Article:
Manchester Alderman At-Large Joe Kelly Levasseur is so desperate to keep the public from learning more about his conduct as an alderman that he has filed a lawsuit to keep records regarding his handling of public business from being made public.
Last year local talk radio host Rich Girard made two requests under the state’s right-to-know law for select email correspondence involving Levasseur in his capacity as a public official. Levasseur claimed that Girard requested “all emails containing Levasseur’s name or email address.” But Girard’s emails to the city show that he requested correspondence among Levasseur and some city employees, and also Levasseur’s emails regarding the city dog park. The first request mirrored a previous email request made by this newspaper last year. Levasseur himself had asked the city for similar information. Our request was granted, as was Girard’s.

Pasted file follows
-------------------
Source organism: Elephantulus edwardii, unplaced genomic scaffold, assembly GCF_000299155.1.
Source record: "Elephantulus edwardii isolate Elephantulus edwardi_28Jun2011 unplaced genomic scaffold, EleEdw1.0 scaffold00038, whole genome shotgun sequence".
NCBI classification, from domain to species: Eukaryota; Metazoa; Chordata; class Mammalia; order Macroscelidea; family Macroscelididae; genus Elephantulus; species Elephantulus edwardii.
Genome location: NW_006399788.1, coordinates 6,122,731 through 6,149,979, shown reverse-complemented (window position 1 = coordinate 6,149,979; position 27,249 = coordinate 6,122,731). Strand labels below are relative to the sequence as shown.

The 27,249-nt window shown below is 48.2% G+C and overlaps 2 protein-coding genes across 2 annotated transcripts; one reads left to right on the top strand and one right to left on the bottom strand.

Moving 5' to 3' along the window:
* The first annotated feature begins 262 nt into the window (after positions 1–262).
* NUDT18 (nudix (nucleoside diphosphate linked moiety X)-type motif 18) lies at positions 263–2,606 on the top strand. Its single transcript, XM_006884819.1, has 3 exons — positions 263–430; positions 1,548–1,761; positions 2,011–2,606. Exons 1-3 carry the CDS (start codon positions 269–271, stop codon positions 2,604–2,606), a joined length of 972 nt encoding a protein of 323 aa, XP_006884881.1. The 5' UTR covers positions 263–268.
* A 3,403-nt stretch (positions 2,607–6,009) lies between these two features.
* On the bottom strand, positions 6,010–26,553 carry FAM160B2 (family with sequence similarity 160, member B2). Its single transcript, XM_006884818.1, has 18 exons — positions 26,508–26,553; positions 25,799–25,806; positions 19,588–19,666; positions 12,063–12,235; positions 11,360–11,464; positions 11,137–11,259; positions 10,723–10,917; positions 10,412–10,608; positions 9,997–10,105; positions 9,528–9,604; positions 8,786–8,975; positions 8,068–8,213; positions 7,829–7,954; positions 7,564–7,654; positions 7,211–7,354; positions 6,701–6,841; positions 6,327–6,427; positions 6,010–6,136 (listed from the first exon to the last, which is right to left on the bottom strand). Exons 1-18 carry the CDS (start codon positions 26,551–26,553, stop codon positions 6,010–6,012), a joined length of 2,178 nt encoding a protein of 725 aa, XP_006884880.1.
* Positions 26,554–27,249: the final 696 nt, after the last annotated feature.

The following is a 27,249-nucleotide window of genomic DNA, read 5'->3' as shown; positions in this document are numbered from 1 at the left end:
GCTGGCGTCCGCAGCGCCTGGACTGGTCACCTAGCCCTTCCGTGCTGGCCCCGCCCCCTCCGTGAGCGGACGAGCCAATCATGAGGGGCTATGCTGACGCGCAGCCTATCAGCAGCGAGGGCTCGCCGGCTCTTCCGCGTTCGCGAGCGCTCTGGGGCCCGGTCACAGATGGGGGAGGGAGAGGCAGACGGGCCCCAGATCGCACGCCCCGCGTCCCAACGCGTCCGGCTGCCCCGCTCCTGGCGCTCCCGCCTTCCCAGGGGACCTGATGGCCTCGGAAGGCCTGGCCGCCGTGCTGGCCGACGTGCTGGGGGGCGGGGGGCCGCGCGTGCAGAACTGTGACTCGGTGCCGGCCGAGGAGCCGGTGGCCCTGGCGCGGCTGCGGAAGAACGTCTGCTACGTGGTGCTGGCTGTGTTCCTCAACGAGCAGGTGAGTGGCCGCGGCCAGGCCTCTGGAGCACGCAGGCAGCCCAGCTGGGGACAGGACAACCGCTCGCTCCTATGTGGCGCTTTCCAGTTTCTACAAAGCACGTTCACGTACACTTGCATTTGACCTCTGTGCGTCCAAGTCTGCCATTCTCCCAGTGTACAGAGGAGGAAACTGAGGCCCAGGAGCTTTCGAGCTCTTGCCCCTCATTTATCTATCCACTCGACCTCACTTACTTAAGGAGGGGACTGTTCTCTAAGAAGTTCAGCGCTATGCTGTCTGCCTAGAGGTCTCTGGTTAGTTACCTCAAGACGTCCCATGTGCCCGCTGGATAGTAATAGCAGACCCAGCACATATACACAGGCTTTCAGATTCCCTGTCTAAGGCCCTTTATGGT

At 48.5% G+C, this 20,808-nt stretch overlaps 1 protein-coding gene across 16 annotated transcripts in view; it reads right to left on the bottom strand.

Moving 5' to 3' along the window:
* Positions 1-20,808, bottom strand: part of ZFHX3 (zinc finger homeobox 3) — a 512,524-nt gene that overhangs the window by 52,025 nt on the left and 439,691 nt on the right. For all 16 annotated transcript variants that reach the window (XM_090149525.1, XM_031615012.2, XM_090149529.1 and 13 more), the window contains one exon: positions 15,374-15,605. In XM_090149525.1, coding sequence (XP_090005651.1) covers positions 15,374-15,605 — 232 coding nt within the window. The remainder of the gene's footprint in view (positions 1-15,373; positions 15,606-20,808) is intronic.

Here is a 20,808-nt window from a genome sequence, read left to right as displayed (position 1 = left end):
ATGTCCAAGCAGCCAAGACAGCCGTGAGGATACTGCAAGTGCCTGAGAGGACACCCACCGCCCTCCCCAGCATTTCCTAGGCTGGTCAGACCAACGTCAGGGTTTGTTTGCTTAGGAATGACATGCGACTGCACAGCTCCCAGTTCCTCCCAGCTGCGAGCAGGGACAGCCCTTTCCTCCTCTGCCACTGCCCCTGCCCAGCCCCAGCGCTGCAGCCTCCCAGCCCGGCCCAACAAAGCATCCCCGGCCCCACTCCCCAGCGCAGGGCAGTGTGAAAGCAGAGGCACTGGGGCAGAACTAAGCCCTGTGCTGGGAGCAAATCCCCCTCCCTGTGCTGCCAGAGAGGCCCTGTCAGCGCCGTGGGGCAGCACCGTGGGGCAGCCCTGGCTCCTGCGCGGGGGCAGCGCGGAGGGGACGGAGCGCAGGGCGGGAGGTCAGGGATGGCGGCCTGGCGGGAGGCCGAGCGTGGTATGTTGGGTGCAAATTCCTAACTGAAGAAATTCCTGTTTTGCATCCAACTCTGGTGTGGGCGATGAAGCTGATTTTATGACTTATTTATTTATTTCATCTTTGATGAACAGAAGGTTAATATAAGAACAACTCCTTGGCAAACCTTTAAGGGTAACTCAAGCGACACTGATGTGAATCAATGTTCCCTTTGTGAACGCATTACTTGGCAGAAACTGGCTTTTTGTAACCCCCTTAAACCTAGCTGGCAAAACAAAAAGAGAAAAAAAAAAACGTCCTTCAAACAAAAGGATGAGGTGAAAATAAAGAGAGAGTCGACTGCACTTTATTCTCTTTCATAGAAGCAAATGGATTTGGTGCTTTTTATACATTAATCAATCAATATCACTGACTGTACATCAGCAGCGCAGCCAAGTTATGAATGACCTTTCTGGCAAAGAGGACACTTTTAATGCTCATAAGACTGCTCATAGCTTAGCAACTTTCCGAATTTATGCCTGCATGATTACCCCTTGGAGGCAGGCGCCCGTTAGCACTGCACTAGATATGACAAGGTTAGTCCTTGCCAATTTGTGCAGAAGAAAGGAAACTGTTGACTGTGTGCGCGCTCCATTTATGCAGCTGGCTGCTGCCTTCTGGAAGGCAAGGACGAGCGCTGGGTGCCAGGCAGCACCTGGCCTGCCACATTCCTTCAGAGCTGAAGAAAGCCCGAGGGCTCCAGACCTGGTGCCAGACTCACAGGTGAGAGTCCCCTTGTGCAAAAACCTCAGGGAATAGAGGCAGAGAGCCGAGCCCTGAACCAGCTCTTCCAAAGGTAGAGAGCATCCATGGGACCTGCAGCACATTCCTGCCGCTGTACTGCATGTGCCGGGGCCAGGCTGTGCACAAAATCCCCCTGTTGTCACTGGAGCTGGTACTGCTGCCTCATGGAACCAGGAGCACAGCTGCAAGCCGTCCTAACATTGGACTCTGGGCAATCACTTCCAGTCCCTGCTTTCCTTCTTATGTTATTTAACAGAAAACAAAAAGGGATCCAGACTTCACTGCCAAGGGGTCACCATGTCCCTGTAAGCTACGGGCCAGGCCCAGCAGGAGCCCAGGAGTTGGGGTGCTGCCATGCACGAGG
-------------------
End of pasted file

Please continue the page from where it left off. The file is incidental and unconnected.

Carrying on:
The week after the city granted Girard’s first request, Levasseur sued to prevent Girard from disclosing what he has already been given and to prevent the city from complying with his second request. Levasseur claims that his intent is to protect constituents. But his injunction request covers correspondence with city employees too. This is a familiar pattern.
Last month, the New Hampshire Attorney General’s office released a lengthy report that destroyed Levasseur’s repeated claims that various Manchester police officers had harassed, intimidated, threatened and in one case assaulted him. Not one claim could be substantiated, and no witness backed up Levasseur.
The embattled alderman had to know that the AG’s investigation would find exactly what it found, which is why he spent months delaying the investigation and trying to convince the AG’s office to halt it. Now he is trying to prevent the release of public documents that would shed more light on how he has conducted himself as an alderman. What is he trying to hide?